Photo: JoieFarm's Heidi Noble
As a rising
number of 2015 wines are being released, the vintage is gaining acclaim for
having produced big ripe wines full of flavour.
argue that 2014 was an even stronger vintage. The growing season was not quite
as hot and the wines perhaps were more naturally balanced. As it happens, there
are still plenty of 2014 whites in the market and the superb 2014 reds are just
starting to be released. There is plenty of opportunity to taste and compare.
just released by JoieFarm Wines – wines from the earliest harvest on record - certainly
are as strong as any of the winery’s previous vintages. Proprietor and
winemaker Heidi Noble notes that the wines “were made naturally – they were not
acidulated, their alcohols are natural, they were not diluted.” That is quite
an accomplishment in a year when winemakers had to scramble to pick and ferment
the rapidly maturing grapes before acid dropped too much or potential alcohol
was too high.
It was a particularly
difficult for Heidi. “2015 vintage was the most challenging vintage of my
winemaking career,” she writes in her commentary on the season. “It was early,
it was hot, it was big.”
events combined to make it tough. “I was tired, had separated from my husband
and business partner of 14 years, and I had bought our winery (about to produce
its twelfth vintage),” she writes.
spring, she released the 2014 vintage, restructured JoieFarm and renovated the
farm house to create the winery’s first public tasting room. She and her staff
dealt with enthusiastic crowds of visitors, drawn by the wines and by the
before vintage, both her long-time winemaker and her lead cellar hand left
JoieFarm to work at other wineries. Then an early avalanche of grapes began
exhausted as I was while simultaneously full of adrenaline,” Heidi writes, “by
a stroke of deeper universal energies that I never knew existed, I threw it
into 5th gear for the umpteenth time. Moved by the passion to make
wine, and with everything to prove, I put my head down and my five feet of
terror went into winemaking ‘beast mode’.”
to drop in at the JoieFarm crush pad on the first day of the 2015 vintage. I
can attest that Heidi looked a little tired. However, the remaining staff in
the winery and the tasting room rallied around their leader.
fifty-right days, we gracefully, as a unified team, took down 230 tons of the
ripest, most phenolically mature and tasty grapes I had ever experienced while
continuing to welcome guests to the farm well into October,” Heidi writes.
“It was a
perfect vintage if you were on your game,” she continues. “We performed
multiple picks on the same sites: picking for acid, picking for flavour,
picking for complexity. I co-fermented, I blended, I did everything in my power
and used every arrow in my winemaking quiver to deal with the potential hazards
of a hot, early vintage.”
tastes these wine will agree that they are, as Heidi puts it, “the product of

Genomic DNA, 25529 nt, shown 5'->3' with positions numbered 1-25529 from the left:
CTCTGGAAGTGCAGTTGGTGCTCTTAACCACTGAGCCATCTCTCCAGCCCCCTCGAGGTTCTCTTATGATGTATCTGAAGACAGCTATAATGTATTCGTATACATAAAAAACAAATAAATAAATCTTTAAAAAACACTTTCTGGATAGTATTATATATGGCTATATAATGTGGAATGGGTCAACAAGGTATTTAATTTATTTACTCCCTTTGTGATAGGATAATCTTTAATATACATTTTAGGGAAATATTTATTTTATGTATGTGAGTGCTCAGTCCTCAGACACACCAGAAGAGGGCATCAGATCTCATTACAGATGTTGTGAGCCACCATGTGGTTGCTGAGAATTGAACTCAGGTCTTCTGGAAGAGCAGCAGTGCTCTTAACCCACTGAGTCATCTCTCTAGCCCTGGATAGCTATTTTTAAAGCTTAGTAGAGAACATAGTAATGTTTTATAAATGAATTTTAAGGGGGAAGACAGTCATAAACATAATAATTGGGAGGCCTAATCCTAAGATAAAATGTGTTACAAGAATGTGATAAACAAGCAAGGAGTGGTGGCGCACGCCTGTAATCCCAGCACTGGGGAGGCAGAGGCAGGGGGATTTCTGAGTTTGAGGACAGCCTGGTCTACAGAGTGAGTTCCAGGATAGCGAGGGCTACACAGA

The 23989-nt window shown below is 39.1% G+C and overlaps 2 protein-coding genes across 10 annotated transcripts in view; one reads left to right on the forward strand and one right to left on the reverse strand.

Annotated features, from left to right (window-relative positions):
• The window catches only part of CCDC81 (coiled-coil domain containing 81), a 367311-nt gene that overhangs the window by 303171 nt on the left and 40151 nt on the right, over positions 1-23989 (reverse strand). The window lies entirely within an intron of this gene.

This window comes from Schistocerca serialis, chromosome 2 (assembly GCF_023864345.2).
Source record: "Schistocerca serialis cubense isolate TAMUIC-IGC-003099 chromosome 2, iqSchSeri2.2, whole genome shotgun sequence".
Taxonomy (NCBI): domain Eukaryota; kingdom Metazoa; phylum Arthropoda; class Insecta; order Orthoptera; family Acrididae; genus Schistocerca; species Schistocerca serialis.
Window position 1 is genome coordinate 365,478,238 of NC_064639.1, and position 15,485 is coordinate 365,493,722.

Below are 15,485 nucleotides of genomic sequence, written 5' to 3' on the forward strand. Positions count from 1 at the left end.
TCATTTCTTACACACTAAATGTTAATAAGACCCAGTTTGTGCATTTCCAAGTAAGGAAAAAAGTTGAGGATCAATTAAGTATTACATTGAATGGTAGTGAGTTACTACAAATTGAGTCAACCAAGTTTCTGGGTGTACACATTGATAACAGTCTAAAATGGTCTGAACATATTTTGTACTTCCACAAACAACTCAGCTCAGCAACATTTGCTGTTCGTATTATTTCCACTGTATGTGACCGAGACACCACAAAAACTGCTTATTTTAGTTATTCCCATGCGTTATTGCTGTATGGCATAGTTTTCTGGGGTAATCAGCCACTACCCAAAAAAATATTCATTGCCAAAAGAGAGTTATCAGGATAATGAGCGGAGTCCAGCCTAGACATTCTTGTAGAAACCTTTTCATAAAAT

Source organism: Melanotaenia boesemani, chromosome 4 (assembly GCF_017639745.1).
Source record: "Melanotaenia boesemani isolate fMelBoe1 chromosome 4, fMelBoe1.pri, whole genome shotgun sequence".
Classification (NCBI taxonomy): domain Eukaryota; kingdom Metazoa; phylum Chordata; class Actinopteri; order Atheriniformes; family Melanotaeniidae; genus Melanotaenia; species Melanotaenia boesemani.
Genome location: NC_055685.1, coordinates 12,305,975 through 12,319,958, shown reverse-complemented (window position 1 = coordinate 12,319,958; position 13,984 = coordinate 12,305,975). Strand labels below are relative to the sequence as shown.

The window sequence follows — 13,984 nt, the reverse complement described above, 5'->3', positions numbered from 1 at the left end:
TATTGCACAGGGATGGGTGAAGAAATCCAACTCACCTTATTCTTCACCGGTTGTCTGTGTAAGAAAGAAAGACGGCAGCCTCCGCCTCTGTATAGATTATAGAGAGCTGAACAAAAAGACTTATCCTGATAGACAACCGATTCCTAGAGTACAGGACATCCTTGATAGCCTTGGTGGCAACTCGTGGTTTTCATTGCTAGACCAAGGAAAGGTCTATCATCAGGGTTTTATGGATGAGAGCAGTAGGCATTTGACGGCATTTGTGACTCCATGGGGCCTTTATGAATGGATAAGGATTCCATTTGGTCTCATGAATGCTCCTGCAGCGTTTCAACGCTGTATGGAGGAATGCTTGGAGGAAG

one lady and her new team who took on the challenge of a difficult vintage and
Here are my
notes on the wines.
JoieFarm A Noble Blend 2015 ($23.90 for 6,000 cases plus 320 kegs
and 120 1.5 litre magnums). This aromatic but dry white is a blend of 47% Gewürztraminer,
32% Riesling, 10% Auxerrois, 8% Pinot Blanc, 2% Muscat and 1% Schönburger. While
the wine has seven grams of residual sugar, that is nicely balanced with 8.7
grams of acidity. The result is a wine that begins with lifted aromas of fruit
and spice. On the palate, there are flavours of citrus, green apple, melon,
melon and lychee with a lingering finish of herbs and spice. 91.
JoieFarm Muscat 2015 ($22.90 for 460 cases). The floral and spicy Muscat aromas jump from
the glass. On the palate, the lemon and lime flavours are made more intense by
the slight residual sweetness, which is nicely balanced with refreshing
acidity. The finish is fresh and juicy and quite persistent. This remarkable
wine is the perfect aperitif. Pairing it with food is always an option but I
would suggest that these pure flavours are best enjoyed on their own. 92.
JoieFarm Unoaked Chardonnay 2015 ($22.90 for 600 cases). This wine
begins with aromas of citrus and pineapple leading to flavours of apple. The
wine has good weight with a backbone of minerals. There is an elusive mildly
bitter note on the dry finish. 90.
JoieFarm Pinot Blanc 2015 ($22.90 for 560 cases). This fresh,
racy wine begins with an appealing aroma of apple and apple peelings mingled
with a hint of banana. On the palate, there is a vibrant tension between the
fruit and the acidity. The wine has flavours of green apple and grapefruit,
with a juicy refreshing crispness on the finish. 92.
JoieFarm Rosé 2015 ($20.90 for 3,200 cases). A blend of
70% Pinot Noir and 30% Gamay, this wine has grown in 10 years to be one of
British Columbia’s best-selling rosé wines. For a start, the light strawberry
colour is appealing in the glass. The wine has aromas of strawberry and
raspberry. Those fruits, along with tangy cherry and cranberry, are reflected
on the palate. Crisp and dry, this is a rosé for picnics and lunches all summer